I personally suspect that this rather high profile reprint of the book, perhaps half remembered, is the basis for the 19th Century-ish drinks in the Savoy Cocktail Book.

The recipes are still not exactly the same as the Savoy Cocktail Book, but it does include a Santa Cruz Rum Daisy, a (Holland!) Gin Daisy, and a Whiskey Daisy.

Whiskey Daisy
Use small bar glass.
Three dashes gum syrup.
Two dashes orgeat syrup.
The juice of half a small lemon.
One wineglass of Bourbon or rye whiskey.

Fill glass one-third full of shaved ice.

Shake thoroughly, strain into a large cocktail glass, and fill up with Apollinaris or selzer water.

Well, using orgeat, instead of the more typical Maraschino is a bit odd, but it does underscore the odd seemingly random nature of the sweeteners used in the Daisy family. I think it’s best not to get too strict about the sweeteners in a Daisy. Feel like using Orgeat to sweeten your Daisy? Why not? Jerry Thomas did.

But anyway, other than the addition of the Orgeat in the 1928 Thomas, the Savoy recipe is verbatim from Thomas, down to the usage, ingredients, and measures.

But what about the ice? Unfortunately, for me, since I sort of prefer these drinks on cracked ice, it appears that almost all of the early recipes I can find for Daisies are shaken, or stirred, on ice and then strained into another glass.

This post is one in a series documenting my ongoing effort to make all of the drinks in the Savoy Cocktail Book, starting at the first, Abbey, and ending at the last, the, uh, Sauterne Cup.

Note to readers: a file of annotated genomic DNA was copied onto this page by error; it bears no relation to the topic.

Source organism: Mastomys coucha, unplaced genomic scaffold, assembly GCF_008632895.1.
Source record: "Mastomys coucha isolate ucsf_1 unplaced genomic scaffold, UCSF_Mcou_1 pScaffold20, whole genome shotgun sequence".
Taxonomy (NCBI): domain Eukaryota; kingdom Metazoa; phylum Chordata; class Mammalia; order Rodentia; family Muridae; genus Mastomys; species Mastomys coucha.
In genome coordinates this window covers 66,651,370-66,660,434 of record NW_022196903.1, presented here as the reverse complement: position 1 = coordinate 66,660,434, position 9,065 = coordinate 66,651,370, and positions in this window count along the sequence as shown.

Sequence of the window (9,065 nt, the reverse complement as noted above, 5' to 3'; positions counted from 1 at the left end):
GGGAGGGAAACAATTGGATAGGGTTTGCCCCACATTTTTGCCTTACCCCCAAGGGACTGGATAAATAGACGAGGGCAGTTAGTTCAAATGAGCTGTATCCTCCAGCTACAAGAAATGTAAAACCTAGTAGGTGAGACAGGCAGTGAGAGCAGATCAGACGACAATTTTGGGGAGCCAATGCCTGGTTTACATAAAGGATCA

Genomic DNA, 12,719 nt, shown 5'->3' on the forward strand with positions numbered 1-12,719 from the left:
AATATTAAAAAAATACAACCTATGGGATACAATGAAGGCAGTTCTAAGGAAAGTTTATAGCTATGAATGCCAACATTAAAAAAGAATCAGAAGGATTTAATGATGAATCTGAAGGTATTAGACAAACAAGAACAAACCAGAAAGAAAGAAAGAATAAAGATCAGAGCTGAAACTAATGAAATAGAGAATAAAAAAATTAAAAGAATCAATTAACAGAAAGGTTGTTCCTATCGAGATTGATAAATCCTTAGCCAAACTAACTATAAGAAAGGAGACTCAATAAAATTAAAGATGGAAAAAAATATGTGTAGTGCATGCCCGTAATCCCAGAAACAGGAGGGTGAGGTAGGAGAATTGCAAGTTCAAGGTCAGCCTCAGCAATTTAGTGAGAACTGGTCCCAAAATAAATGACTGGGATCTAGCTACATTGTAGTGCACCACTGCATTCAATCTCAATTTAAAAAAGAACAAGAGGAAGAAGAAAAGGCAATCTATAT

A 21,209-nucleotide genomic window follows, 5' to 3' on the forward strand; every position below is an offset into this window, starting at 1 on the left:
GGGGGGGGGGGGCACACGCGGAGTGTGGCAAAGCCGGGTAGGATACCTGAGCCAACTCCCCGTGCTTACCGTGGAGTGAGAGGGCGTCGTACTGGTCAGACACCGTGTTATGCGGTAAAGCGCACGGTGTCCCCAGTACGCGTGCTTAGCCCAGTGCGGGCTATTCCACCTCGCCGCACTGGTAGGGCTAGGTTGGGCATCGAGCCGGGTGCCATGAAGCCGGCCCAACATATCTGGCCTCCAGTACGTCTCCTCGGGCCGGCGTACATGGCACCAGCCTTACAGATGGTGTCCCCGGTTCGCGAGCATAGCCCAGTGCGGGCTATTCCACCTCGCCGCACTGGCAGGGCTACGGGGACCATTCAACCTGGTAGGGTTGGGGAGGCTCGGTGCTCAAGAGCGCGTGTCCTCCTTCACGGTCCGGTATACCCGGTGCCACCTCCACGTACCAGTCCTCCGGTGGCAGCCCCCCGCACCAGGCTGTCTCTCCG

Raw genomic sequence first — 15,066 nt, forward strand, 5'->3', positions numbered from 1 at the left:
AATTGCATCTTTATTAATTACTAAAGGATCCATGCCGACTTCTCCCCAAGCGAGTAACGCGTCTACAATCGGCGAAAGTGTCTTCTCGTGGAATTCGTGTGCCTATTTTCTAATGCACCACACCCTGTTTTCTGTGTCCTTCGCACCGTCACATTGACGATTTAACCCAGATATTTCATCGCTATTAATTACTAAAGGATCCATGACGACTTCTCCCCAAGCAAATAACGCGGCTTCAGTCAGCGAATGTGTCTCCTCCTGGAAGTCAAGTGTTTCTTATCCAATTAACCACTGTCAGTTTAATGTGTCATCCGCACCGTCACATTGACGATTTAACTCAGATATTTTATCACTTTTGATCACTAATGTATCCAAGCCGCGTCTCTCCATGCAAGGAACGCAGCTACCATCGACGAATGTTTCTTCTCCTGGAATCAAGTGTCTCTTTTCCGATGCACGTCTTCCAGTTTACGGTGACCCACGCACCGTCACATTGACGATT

Santa Cruz Rum Daisy

Santa Cruz Rum Daisy

Use small bar glass.
3 or 4 Dashes Gomme Syrup. (1/4 oz Rich Simple Syrup)
2 or 3 Dashes Maraschino or Curacao. (1/4 oz Maraschino Liqueur)
The Juice of 1/2 Small Lemon. (Juice 1/2 Lemon, Juice 1/2 Small Lime)
1 Wineglass Santa Cruz Rum. (2 oz Cruzan Single Barrel Rum)

Fill glass 1/3 full of shaved ice. Shake thoroughly, strain into a large cocktail glass, and fill up with Appollinaris or Selzer Water.

Figured I should use Rum which was actually from Saint Croix for the Santa Cruz Rum Daisy.

As usual, I find Cruzan Single Barrel to be fairly non-descript in this cocktail.

It’s a very fine Rum, but it doesn’t have enough “oomph” to stand up to this amount of ice, citrus, and sweetener.

Now, an Agricole or Navy Rum Daisy would be something to write home about…

This post is one in a series documenting my ongoing effort to make all of the drinks in the Savoy Cocktail Book, starting at the first, Abbey, and ending at the last, the, uh, Sauterne Cup.

Tom Collins Whisky

First, just a reminder that Sunday, May 22, 2011, is our monthly exercise in folly, Savoy Cocktail Book Night at Alembic Bar. If any of the cocktails, (they also have a great beer selection,) on this blog have captured your fancy, stop by after 6 and allow the skilled bartenders, (and me,) to make them for you. It is always a fun time.

Tom Collins Whisky
5 or 6 Dashes of Gomme Syrup. (1/4 oz Rich Simple Syrup)
The Juice of 1 Small Lemon. (3/4 oz Lemon Juice)
1 Large Wineglass Whisky. (2 oz Buffalo Trace Bourbon)
2 or 3 Lumps of Ice.
Use small bar glass.
Shake well and strain into a large bar glass (12 oz Schumann Glass, over a single large cube of ice). Fill up the glass with plain soda water and imbibe while it is lively.

Aside from the “Prepared Punches for Bottling”, The Collins family is another section in the 1887 Jerry Thomas, which was not in the original 1862 edition of the book.

Reproduced below, you can see that the Savoy editors lifted the Tom Collins Whisky directly from that edition, including the charming, “imbibe while it is lively.”

Tom Collins Whiskey.
(Use small bar-glass.)